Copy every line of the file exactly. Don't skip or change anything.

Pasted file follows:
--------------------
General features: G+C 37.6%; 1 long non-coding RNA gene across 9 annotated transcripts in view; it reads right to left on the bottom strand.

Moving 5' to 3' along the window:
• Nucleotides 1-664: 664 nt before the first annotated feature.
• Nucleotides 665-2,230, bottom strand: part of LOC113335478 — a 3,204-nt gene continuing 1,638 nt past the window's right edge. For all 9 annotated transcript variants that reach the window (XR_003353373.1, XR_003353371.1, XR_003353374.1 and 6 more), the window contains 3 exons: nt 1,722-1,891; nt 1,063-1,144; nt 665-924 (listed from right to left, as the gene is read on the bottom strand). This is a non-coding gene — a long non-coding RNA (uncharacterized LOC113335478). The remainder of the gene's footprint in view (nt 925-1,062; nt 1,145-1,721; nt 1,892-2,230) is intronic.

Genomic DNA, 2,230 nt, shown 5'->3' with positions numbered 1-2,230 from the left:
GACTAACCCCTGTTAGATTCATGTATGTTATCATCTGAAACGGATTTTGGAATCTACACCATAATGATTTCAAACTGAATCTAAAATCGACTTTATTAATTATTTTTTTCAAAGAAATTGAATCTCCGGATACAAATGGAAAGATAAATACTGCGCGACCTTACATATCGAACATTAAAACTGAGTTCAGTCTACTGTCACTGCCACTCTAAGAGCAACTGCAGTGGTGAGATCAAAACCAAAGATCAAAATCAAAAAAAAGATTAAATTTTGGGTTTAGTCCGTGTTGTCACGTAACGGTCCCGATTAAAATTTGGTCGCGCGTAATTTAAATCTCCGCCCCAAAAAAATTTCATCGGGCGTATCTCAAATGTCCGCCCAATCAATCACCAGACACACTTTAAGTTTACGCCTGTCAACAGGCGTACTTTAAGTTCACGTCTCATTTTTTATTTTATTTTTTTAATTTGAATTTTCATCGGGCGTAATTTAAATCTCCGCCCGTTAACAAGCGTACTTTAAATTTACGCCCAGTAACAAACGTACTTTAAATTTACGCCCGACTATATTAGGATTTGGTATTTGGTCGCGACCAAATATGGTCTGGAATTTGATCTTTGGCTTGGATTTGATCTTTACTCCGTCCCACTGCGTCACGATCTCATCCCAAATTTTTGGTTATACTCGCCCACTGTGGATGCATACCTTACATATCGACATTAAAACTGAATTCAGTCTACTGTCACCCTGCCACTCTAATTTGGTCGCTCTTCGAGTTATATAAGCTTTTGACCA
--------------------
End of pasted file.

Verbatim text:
General features: G+C 37.6%; 1 long non-coding RNA gene across 9 annotated transcripts in view; it reads right to left on the bottom strand.

Moving 5' to 3' along the window:
• Nucleotides 1-664: 664 nt before the first annotated feature.
• Nucleotides 665-2,230, bottom strand: part of LOC113335478 — a 3,204-nt gene continuing 1,638 nt past the window's right edge. For all 9 annotated transcript variants that reach the window (XR_003353373.1, XR_003353371.1, XR_003353374.1 and 6 more), the window contains 3 exons: nt 1,722-1,891; nt 1,063-1,144; nt 665-924 (listed from right to left, as the gene is read on the bottom strand). This is a non-coding gene — a long non-coding RNA (uncharacterized LOC113335478). The remainder of the gene's footprint in view (nt 925-1,062; nt 1,145-1,721; nt 1,892-2,230) is intronic.

Genomic DNA, 2,230 nt, shown 5'->3' with positions numbered 1-2,230 from the left:
GACTAACCCCTGTTAGATTCATGTATGTTATCATCTGAAACGGATTTTGGAATCTACACCATAATGATTTCAAACTGAATCTAAAATCGACTTTATTAATTATTTTTTTCAAAGAAATTGAATCTCCGGATACAAATGGAAAGATAAATACTGCGCGACCTTACATATCGAACATTAAAACTGAGTTCAGTCTACTGTCACTGCCACTCTAAGAGCAACTGCAGTGGTGAGATCAAAACCAAAGATCAAAATCAAAAAAAAGATTAAATTTTGGGTTTAGTCCGTGTTGTCACGTAACGGTCCCGATTAAAATTTGGTCGCGCGTAATTTAAATCTCCGCCCCAAAAAAATTTCATCGGGCGTATCTCAAATGTCCGCCCAATCAATCACCAGACACACTTTAAGTTTACGCCTGTCAACAGGCGTACTTTAAGTTCACGTCTCATTTTTTATTTTATTTTTTTAATTTGAATTTTCATCGGGCGTAATTTAAATCTCCGCCCGTTAACAAGCGTACTTTAAATTTACGCCCAGTAACAAACGTACTTTAAATTTACGCCCGACTATATTAGGATTTGGTATTTGGTCGCGACCAAATATGGTCTGGAATTTGATCTTTGGCTTGGATTTGATCTTTACTCCGTCCCACTGCGTCACGATCTCATCCCAAATTTTTGGTTATACTCGCCCACTGTGGATGCATACCTTACATATCGACATTAAAACTGAATTCAGTCTACTGTCACCCTGCCACTCTAATTTGGTCGCTCTTCGAGTTATATAAGCTTTTGACCA